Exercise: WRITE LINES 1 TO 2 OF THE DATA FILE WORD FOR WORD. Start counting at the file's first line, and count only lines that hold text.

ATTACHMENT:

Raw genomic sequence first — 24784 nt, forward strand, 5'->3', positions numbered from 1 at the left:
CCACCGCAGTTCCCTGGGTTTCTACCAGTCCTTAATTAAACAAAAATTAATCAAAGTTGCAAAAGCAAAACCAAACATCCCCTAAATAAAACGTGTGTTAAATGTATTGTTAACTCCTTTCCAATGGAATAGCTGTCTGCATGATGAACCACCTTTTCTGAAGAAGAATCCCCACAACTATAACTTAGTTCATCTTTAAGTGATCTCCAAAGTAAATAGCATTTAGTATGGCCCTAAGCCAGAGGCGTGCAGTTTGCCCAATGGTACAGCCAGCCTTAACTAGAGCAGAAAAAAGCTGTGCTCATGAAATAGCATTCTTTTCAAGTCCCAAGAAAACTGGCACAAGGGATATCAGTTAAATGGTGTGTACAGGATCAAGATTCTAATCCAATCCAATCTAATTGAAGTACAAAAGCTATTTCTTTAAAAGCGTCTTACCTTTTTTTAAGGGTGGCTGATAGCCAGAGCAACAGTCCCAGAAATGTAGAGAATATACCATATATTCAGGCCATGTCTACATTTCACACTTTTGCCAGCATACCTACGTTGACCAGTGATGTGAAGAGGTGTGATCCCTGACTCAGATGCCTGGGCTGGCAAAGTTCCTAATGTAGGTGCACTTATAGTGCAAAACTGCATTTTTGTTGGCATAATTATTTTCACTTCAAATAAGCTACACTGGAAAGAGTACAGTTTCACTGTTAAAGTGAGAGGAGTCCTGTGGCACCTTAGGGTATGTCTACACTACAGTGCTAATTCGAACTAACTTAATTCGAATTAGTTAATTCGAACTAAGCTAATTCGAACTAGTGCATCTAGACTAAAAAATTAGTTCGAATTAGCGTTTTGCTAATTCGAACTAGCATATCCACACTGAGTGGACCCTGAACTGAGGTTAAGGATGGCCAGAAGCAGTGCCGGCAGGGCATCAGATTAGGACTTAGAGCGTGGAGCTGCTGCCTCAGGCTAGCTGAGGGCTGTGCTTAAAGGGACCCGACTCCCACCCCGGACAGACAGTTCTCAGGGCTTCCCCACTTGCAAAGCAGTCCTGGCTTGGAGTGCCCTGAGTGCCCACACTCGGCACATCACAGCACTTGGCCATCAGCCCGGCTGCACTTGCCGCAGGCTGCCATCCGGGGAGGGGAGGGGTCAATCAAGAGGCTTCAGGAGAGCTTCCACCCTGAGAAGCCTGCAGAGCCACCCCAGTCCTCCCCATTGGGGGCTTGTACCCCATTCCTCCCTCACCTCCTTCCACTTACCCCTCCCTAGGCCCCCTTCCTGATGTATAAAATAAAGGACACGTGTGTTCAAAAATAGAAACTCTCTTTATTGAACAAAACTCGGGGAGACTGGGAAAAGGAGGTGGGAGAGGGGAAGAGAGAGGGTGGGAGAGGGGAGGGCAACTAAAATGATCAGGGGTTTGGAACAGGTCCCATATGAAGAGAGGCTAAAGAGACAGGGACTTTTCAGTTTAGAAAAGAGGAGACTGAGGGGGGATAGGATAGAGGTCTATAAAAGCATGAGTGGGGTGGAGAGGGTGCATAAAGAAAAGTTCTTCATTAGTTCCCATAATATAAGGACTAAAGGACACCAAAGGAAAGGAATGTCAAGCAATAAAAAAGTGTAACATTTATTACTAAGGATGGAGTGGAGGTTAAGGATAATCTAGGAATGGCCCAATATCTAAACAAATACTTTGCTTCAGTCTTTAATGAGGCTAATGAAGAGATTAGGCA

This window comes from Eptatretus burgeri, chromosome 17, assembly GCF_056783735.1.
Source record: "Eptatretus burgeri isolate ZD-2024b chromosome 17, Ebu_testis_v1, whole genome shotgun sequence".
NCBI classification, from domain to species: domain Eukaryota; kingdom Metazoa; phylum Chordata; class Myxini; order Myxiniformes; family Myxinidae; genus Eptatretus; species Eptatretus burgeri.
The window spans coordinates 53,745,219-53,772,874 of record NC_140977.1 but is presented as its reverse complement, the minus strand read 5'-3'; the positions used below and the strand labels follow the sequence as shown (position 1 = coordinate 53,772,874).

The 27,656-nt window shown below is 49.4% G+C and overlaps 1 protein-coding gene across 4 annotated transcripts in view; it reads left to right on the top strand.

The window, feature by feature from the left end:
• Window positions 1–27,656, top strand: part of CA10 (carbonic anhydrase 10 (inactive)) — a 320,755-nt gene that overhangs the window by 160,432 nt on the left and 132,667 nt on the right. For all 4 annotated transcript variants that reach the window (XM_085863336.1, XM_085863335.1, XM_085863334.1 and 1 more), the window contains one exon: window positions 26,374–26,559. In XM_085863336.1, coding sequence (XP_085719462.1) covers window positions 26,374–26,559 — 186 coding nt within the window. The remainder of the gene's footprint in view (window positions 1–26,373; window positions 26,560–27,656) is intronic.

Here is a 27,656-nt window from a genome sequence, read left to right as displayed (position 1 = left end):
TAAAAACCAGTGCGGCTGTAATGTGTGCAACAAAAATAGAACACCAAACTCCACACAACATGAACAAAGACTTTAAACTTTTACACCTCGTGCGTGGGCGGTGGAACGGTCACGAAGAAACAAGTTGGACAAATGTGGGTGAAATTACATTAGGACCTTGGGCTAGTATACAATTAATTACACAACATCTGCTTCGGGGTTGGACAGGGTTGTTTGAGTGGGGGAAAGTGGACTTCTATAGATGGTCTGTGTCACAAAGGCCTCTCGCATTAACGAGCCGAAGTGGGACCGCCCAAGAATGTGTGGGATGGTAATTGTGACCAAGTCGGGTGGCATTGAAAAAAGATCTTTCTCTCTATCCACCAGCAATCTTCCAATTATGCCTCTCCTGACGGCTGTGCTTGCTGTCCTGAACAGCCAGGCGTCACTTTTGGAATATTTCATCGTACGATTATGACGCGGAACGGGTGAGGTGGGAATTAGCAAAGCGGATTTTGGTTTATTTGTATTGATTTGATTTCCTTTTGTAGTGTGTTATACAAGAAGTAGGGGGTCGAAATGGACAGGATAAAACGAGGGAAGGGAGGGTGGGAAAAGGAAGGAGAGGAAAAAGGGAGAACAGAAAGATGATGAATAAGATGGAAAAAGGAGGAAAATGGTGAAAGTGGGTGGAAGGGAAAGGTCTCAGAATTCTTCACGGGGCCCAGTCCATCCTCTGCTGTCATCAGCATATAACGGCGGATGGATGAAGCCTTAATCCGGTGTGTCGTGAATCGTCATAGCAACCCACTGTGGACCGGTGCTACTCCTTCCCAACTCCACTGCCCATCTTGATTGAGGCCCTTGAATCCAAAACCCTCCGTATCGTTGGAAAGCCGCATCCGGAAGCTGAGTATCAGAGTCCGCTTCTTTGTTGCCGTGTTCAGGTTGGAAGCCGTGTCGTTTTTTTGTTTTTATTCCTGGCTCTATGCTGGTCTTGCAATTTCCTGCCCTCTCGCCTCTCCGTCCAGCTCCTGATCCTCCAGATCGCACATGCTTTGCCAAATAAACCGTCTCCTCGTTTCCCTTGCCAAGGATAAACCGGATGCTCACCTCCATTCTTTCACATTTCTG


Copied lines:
Raw genomic sequence first — 24784 nt, forward strand, 5'->3', positions numbered from 1 at the left:
CCACCGCAGTTCCCTGGGTTTCTACCAGTCCTTAATTAAACAAAAATTAATCAAAGTTGCAAAAGCAAAACCAAACATCCCCTAAATAAAACGTGTGTTAAATGTATTGTTAACTCCTTTCCAATGGAATAGCTGTCTGCATGATGAACCACCTTTTCTGAAGAAGAATCCCCACAACTATAACTTAGTTCATCTTTAAGTGATCTCCAAAGTAAATAGCATTTAGTATGGCCCTAAGCCAGAGGCGTGCAGTTTGCCCAATGGTACAGCCAGCCTTAACTAGAGCAGAAAAAAGCTGTGCTCATGAAATAGCATTCTTTTCAAGTCCCAAGAAAACTGGCACAAGGGATATCAGTTAAATGGTGTGTACAGGATCAAGATTCTAATCCAATCCAATCTAATTGAAGTACAAAAGCTATTTCTTTAAAAGCGTCTTACCTTTTTTTAAGGGTGGCTGATAGCCAGAGCAACAGTCCCAGAAATGTAGAGAATATACCATATATTCAGGCCATGTCTACATTTCACACTTTTGCCAGCATACCTACGTTGACCAGTGATGTGAAGAGGTGTGATCCCTGACTCAGATGCCTGGGCTGGCAAAGTTCCTAATGTAGGTGCACTTATAGTGCAAAACTGCATTTTTGTTGGCATAATTATTTTCACTTCAAATAAGCTACACTGGAAAGAGTACAGTTTCACTGTTAAAGTGAGAGGAGTCCTGTGGCACCTTAGGGTATGTCTACACTACAGTGCTAATTCGAACTAACTTAATTCGAATTAGTTAATTCGAACTAAGCTAATTCGAACTAGTGCATCTAGACTAAAAAATTAGTTCGAATTAGCGTTTTGCTAATTCGAACTAGCATATCCACACTGAGTGGACCCTGAACTGAGGTTAAGGATGGCCAGAAGCAGTGCCGGCAGGGCATCAGATTAGGACTTAGAGCGTGGAGCTGCTGCCTCAGGCTAGCTGAGGGCTGTGCTTAAAGGGACCCGACTCCCACCCCGGACAGACAGTTCTCAGGGCTTCCCCACTTGCAAAGCAGTCCTGGCTTGGAGTGCCCTGAGTGCCCACACTCGGCACATCACAGCACTTGGCCATCAGCCCGGCTGCACTTGCCGCAGGCTGCCATCCGGGGAGGGGAGGGGTCAATCAAGAGGCTTCAGGAGAGCTTCCACCCTGAGAAGCCTGCAGAGCCACCCCAGTCCTCCCCATTGGGGGCTTGTACCCCATTCCTCCCTCACCTCCTTCCACTTACCCCTCCCTAGGCCCCCTTCCTGATGTATAAAATAAAGGACACGTGTGTTCAAAAATAGAAACTCTCTTTATTGAACAAAACTCGGGGAGACTGGGAAAAGGAGGTGGGAGAGGGGAAGAGAGAGGGTGGGAGAGGGGAGGGCAACTAAAATGATCAGGGGTTTGGAACAGGTCCCATATGAAGAGAGGCTAAAGAGACAGGGACTTTTCAGTTTAGAAAAGAGGAGACTGAGGGGGGATAGGATAGAGGTCTATAAAAGCATGAGTGGGGTGGAGAGGGTGCATAAAGAAAAGTTCTTCATTAGTTCCCATAATATAAGGACTAAAGGACACCAAAGGAAAGGAATGTCAAGCAATAAAAAAGTGTAACATTTATTACTAAGGATGGAGTGGAGGTTAAGGATAATCTAGGAATGGCCCAATATCTAAACAAATACTTTGCTTCAGTCTTTAATGAGGCTAATGAAGAGATTAGGCA